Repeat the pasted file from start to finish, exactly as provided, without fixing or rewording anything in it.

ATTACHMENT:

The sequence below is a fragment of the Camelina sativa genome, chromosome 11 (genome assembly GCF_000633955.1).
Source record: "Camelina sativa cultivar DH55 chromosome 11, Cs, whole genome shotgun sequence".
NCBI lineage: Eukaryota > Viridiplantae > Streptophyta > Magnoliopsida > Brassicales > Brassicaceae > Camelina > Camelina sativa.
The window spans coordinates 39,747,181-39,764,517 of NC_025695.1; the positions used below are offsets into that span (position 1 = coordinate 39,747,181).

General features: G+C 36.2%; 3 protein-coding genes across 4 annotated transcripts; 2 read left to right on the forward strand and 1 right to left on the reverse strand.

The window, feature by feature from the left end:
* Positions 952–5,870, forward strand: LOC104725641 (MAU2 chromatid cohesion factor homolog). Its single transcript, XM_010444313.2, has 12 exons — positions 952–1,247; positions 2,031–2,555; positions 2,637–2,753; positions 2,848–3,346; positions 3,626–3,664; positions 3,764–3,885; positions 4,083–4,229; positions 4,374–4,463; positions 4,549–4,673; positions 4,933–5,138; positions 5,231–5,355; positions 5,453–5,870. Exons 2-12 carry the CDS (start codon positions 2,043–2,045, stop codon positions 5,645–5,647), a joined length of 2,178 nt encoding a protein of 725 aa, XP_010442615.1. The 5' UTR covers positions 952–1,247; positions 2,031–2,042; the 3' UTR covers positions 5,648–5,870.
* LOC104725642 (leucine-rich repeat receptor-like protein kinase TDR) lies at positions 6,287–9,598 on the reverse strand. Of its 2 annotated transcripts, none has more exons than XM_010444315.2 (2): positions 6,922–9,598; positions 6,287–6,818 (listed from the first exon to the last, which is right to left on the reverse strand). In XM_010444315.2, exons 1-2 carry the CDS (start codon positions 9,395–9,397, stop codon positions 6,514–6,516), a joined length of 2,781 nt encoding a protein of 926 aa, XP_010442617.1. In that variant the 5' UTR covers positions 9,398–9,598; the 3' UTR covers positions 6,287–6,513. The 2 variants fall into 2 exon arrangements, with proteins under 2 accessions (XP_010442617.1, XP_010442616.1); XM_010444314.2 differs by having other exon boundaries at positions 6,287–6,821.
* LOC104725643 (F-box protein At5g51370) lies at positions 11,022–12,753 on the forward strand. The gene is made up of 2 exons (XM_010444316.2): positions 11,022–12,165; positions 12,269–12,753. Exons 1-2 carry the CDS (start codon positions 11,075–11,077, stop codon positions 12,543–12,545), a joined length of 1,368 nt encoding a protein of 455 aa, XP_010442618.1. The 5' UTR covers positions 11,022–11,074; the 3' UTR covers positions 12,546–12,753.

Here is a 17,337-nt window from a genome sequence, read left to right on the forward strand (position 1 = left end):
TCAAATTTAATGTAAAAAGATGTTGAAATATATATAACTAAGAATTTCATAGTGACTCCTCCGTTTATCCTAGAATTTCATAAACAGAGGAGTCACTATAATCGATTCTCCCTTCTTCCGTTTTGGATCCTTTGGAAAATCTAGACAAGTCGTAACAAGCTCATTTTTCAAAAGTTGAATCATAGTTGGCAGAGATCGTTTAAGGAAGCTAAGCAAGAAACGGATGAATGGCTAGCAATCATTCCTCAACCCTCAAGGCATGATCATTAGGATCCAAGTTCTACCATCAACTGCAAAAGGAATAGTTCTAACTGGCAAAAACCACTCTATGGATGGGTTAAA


The sequence below is a fragment of the Camelina sativa genome, chromosome 11 (genome assembly GCF_000633955.1).
Source record: "Camelina sativa cultivar DH55 chromosome 11, Cs, whole genome shotgun sequence".
NCBI lineage: Eukaryota > Viridiplantae > Streptophyta > Magnoliopsida > Brassicales > Brassicaceae > Camelina > Camelina sativa.
The window spans coordinates 39,747,181-39,764,517 of NC_025695.1; the positions used below are offsets into that span (position 1 = coordinate 39,747,181).

General features: G+C 36.2%; 3 protein-coding genes across 4 annotated transcripts; 2 read left to right on the forward strand and 1 right to left on the reverse strand.

The window, feature by feature from the left end:
* Positions 952–5,870, forward strand: LOC104725641 (MAU2 chromatid cohesion factor homolog). Its single transcript, XM_010444313.2, has 12 exons — positions 952–1,247; positions 2,031–2,555; positions 2,637–2,753; positions 2,848–3,346; positions 3,626–3,664; positions 3,764–3,885; positions 4,083–4,229; positions 4,374–4,463; positions 4,549–4,673; positions 4,933–5,138; positions 5,231–5,355; positions 5,453–5,870. Exons 2-12 carry the CDS (start codon positions 2,043–2,045, stop codon positions 5,645–5,647), a joined length of 2,178 nt encoding a protein of 725 aa, XP_010442615.1. The 5' UTR covers positions 952–1,247; positions 2,031–2,042; the 3' UTR covers positions 5,648–5,870.
* LOC104725642 (leucine-rich repeat receptor-like protein kinase TDR) lies at positions 6,287–9,598 on the reverse strand. Of its 2 annotated transcripts, none has more exons than XM_010444315.2 (2): positions 6,922–9,598; positions 6,287–6,818 (listed from the first exon to the last, which is right to left on the reverse strand). In XM_010444315.2, exons 1-2 carry the CDS (start codon positions 9,395–9,397, stop codon positions 6,514–6,516), a joined length of 2,781 nt encoding a protein of 926 aa, XP_010442617.1. In that variant the 5' UTR covers positions 9,398–9,598; the 3' UTR covers positions 6,287–6,513. The 2 variants fall into 2 exon arrangements, with proteins under 2 accessions (XP_010442617.1, XP_010442616.1); XM_010444314.2 differs by having other exon boundaries at positions 6,287–6,821.
* LOC104725643 (F-box protein At5g51370) lies at positions 11,022–12,753 on the forward strand. The gene is made up of 2 exons (XM_010444316.2): positions 11,022–12,165; positions 12,269–12,753. Exons 1-2 carry the CDS (start codon positions 11,075–11,077, stop codon positions 12,543–12,545), a joined length of 1,368 nt encoding a protein of 455 aa, XP_010442618.1. The 5' UTR covers positions 11,022–11,074; the 3' UTR covers positions 12,546–12,753.

Here is a 17,337-nt window from a genome sequence, read left to right on the forward strand (position 1 = left end):
TCAAATTTAATGTAAAAAGATGTTGAAATATATATAACTAAGAATTTCATAGTGACTCCTCCGTTTATCCTAGAATTTCATAAACAGAGGAGTCACTATAATCGATTCTCCCTTCTTCCGTTTTGGATCCTTTGGAAAATCTAGACAAGTCGTAACAAGCTCATTTTTCAAAAGTTGAATCATAGTTGGCAGAGATCGTTTAAGGAAGCTAAGCAAGAAACGGATGAATGGCTAGCAATCATTCCTCAACCCTCAAGGCATGATCATTAGGATCCAAGTTCTACCATCAACTGCAAAAGGAATAGTTCTAACTGGCAAAAACCACTCTATGGATGGGTTAAA